Vitiligo: The comprehensive overview of epidemiology, treatment, for segmental vitiligo

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Journal of Writing in the Sciences

May 2012, Pages 1-12

Research Review

Vitiligo: The comprehensive overview of epidemiology, treatment, for segmental vitiligo.

Sandeep K. Dhand

Department of School of Natural Sciences, University of California Merced, U.S.A.

Writing 116, Professor Shirley Khalert


Abstract: Vitiligo is a common skin disorder that results in depigmentation. With the appropriate management, many patients can minimize disease progression, attain repigmentation, and achieve cosmetically pleasing results (Felsten 1-2). Patients with vitiligo have circulating antibodies to melanocytes (Park 1). The purpose of this research review was to understand the overview of vililitgo in epidemiology, differential diagnosis, etiology, studying UV-B radiation against generalized vitiligo along with other new advanced treatments such as BIOSKIN, ELSIA, and their success rate.



Vitiligo: A comprehensive overview : Part I. Introduction, epidemiology, quality of life, diagnosis, differential diagnosis,

associations, histopathology, etiology, and work-up.

The prevalence of the disease is around 1% in the United States and in Europe, but ranges from less than 0.1% to greater than 8% worldwide (1). Half of all patients develop the disease before 20 years of age (1). Onset at an advanced age occurs but is unusual, and should raise concerns about associated diseases, such as thyroid dysfunction, rheumatoid arthritis, diabetes mellitus, and alopecia areata. Generalized vitiligo is the most common clinical presentation and often involves the face and acral regions (1). The course of the disease is unpredictable and the response to treatment varies.

Its prevalence appears to be equal between men and women, and there is no difference in rates of occurrence according to skin type or race. It appears to be transmitted genetically in a polygenic/multifactorial manner. The actual pathogenesis is under debate and has been attributed to autoimmune (AI) causes, oxidative stress, and/or sympathetic neurogenic disturbance [1,5,6] (1). Vitiligo is generally slowly progressive, either by centrifugal expansion of current lesions and/or the appearance of new lesions. One study found progression in 88.8% of patients, more so with positive family histories, NSV, a longer duration, Koebner phenomenon, and mucous membrane involvement (1). A significantly higher incidence of koebnerization and disease progression is seen in NSV (nonsegmetal vitiligo) (1).

Chemical leukoderma and occupational vitiligo initially present with contact depigmentation but may later spread to other areas (Picture 1). With a Wood's lamp, the contrast between lesional and normal skin is less marked than in vitiligo (1).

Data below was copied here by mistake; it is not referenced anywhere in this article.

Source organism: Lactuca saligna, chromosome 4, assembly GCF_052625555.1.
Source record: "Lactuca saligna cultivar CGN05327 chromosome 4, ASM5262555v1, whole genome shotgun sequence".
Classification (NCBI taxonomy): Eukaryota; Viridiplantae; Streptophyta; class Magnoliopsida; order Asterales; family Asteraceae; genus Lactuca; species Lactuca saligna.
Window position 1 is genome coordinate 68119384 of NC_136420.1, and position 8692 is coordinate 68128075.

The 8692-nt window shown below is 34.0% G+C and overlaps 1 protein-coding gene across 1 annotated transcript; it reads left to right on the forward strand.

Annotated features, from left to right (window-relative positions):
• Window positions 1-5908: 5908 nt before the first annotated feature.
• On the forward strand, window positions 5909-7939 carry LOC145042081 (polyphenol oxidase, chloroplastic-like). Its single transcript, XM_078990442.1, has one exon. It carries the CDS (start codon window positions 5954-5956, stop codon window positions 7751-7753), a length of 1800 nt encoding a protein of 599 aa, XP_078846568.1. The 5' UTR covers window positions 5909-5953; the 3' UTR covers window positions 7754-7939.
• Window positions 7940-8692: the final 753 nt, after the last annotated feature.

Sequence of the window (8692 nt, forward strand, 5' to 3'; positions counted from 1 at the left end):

(Picture 1)

Vitiligo may be associated with many primarily AI disorders. The link with AI thyroid disorders (hypothyroidism and hyperthyroidism) is the most well established[1,5,6] (1). They may present in as many as 24% of pediatric vitiligo patients (1). One study identified thyroid disease in 18.5% of 15,126 vitiligo patients (1). A higher incidence of thyroid microsomal antibody is found in vitiligo patients and their family members. Conversely, vitiligo is more common in those with AI thyroid disorders. Patients with generalized vitiligo, especially when familial, are more likely to have AI disorders than those with segmental vitiligo. A controlled study of 226 vitiligo patients found an increased incidence of antinuclear (12.4%), antimicrosomal (7.1%), and anti–smooth muscle antibodies (25.7%) (1).Up to 20% of patients with vitiligo have hearing loss, which is caused by functional disorders of intermediate cells (melanocytes) of the stria vascularis (1). Ocular abnormalities present in up to 40% include choroidal anomalies, uveitis, iritis, and some degree of fundal pigment disturbance (1). Image 2 shows the difference between a healthy, and vitiligo affected skin.

(Image 2)

  1. As opposed to the normal number seen in unaffected skin. B) Also, there is notable patchy loss of melanin pigment in vitiligo. A) whereas normal skin B) shows homogenous distribution of melanin granules in the lower epidermis.

It remains unclear what causes damage to melanocytes and their subsequent disappearance in affected skin. There are several pathophysiologic theories; the most prominent are autoimmune, neurohumoral, and autocytotoxic (1). The current thought is that vitiligo represents a group of heterogeneous pathophysiologic disorders[1,4,5] with a similar phenotype (1). Autoimmune mechanisms likely underlie generalized vitiligo. The frequency of vitiligo among first-degree relatives in white, Indo-Pakistani, and Hispanic populations is 7.1%, 6.1%, and 4.8%, respectively, compared to an estimated worldwide frequency of 0.14% to 2% (1).

Monozygotic twins with identical DNA have only a 23% concordance in developing vitiligo, suggesting a significant nongenetic component. Among vitiligo patients, 20% report thyroid disease (an 8-fold increase over the general population), particularly hypothyroidism (1).The autoimmune hypothesis states that there is substantial evidence for the immune-mediated destruction of melanocytes[1,3] (1). Melanoma patients who develop hypopigmentation have a better prognosis, indicating that a common immune response to melanocytes is responsible for both hypopigmentation and tumor control (1).The peripheral blood of vitiligo patients shows high frequencies of Melan-A specific CD8+ T cells with cutaneous lymphocyte antigen, and their number may correlate with disease extent (1). The Oxidative stress hypothesis states it is unclear why both lesional and nonlesional skin from vitiligo patients has abnormally low levels of catalase enzyme, which correlates with high H2O2 levels throughout the epidermis (1).

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